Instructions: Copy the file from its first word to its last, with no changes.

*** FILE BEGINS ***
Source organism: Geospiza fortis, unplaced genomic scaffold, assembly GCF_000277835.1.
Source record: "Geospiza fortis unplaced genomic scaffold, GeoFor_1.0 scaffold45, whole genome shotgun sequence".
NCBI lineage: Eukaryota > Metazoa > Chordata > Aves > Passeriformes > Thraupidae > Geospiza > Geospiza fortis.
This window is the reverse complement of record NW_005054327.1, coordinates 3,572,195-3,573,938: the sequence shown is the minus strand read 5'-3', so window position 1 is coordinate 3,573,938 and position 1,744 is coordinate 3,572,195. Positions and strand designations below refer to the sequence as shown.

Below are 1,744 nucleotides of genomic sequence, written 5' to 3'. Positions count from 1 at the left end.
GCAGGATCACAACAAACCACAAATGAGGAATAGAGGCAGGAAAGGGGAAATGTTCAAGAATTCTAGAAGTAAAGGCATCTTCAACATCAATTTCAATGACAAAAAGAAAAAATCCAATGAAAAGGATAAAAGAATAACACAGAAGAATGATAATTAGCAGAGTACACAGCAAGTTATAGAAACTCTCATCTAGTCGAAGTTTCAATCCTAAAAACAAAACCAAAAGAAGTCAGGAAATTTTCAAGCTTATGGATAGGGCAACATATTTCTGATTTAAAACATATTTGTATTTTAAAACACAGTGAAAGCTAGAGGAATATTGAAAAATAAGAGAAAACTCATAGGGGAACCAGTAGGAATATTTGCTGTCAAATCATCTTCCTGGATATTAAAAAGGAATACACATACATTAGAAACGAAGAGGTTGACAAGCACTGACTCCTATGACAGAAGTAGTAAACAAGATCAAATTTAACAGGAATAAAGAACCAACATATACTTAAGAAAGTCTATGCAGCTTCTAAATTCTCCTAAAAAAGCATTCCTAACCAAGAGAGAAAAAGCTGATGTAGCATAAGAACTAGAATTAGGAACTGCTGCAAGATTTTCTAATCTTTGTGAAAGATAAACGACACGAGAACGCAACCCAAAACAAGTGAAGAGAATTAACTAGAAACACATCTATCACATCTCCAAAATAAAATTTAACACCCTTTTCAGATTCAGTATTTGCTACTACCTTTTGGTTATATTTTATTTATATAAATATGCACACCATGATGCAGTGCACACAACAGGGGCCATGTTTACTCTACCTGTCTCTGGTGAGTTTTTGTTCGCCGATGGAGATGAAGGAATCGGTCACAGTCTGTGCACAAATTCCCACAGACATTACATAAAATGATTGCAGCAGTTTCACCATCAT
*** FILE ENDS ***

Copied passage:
Source organism: Geospiza fortis, unplaced genomic scaffold, assembly GCF_000277835.1.
Source record: "Geospiza fortis unplaced genomic scaffold, GeoFor_1.0 scaffold45, whole genome shotgun sequence".
NCBI lineage: Eukaryota > Metazoa > Chordata > Aves > Passeriformes > Thraupidae > Geospiza > Geospiza fortis.
This window is the reverse complement of record NW_005054327.1, coordinates 3,572,195-3,573,938: the sequence shown is the minus strand read 5'-3', so window position 1 is coordinate 3,573,938 and position 1,744 is coordinate 3,572,195. Positions and strand designations below refer to the sequence as shown.

Below are 1,744 nucleotides of genomic sequence, written 5' to 3'. Positions count from 1 at the left end.
GCAGGATCACAACAAACCACAAATGAGGAATAGAGGCAGGAAAGGGGAAATGTTCAAGAATTCTAGAAGTAAAGGCATCTTCAACATCAATTTCAATGACAAAAAGAAAAAATCCAATGAAAAGGATAAAAGAATAACACAGAAGAATGATAATTAGCAGAGTACACAGCAAGTTATAGAAACTCTCATCTAGTCGAAGTTTCAATCCTAAAAACAAAACCAAAAGAAGTCAGGAAATTTTCAAGCTTATGGATAGGGCAACATATTTCTGATTTAAAACATATTTGTATTTTAAAACACAGTGAAAGCTAGAGGAATATTGAAAAATAAGAGAAAACTCATAGGGGAACCAGTAGGAATATTTGCTGTCAAATCATCTTCCTGGATATTAAAAAGGAATACACATACATTAGAAACGAAGAGGTTGACAAGCACTGACTCCTATGACAGAAGTAGTAAACAAGATCAAATTTAACAGGAATAAAGAACCAACATATACTTAAGAAAGTCTATGCAGCTTCTAAATTCTCCTAAAAAAGCATTCCTAACCAAGAGAGAAAAAGCTGATGTAGCATAAGAACTAGAATTAGGAACTGCTGCAAGATTTTCTAATCTTTGTGAAAGATAAACGACACGAGAACGCAACCCAAAACAAGTGAAGAGAATTAACTAGAAACACATCTATCACATCTCCAAAATAAAATTTAACACCCTTTTCAGATTCAGTATTTGCTACTACCTTTTGGTTATATTTTATTTATATAAATATGCACACCATGATGCAGTGCACACAACAGGGGCCATGTTTACTCTACCTGTCTCTGGTGAGTTTTTGTTCGCCGATGGAGATGAAGGAATCGGTCACAGTCTGTGCACAAATTCCCACAGACATTACATAAAATGATTGCAGCAGTTTCACCATCAT